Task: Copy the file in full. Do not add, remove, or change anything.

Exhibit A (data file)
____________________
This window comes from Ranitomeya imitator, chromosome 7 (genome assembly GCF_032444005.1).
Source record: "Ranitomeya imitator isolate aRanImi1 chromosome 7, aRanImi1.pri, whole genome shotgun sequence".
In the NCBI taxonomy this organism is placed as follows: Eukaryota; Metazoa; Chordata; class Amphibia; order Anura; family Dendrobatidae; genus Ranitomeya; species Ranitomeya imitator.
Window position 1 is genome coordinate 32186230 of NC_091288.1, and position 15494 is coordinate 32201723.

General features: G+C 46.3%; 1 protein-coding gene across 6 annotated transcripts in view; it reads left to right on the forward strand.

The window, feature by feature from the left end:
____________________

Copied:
This window comes from Ranitomeya imitator, chromosome 7 (genome assembly GCF_032444005.1).
Source record: "Ranitomeya imitator isolate aRanImi1 chromosome 7, aRanImi1.pri, whole genome shotgun sequence".
In the NCBI taxonomy this organism is placed as follows: Eukaryota; Metazoa; Chordata; class Amphibia; order Anura; family Dendrobatidae; genus Ranitomeya; species Ranitomeya imitator.
Window position 1 is genome coordinate 32186230 of NC_091288.1, and position 15494 is coordinate 32201723.

General features: G+C 46.3%; 1 protein-coding gene across 6 annotated transcripts in view; it reads left to right on the forward strand.

The window, feature by feature from the left end: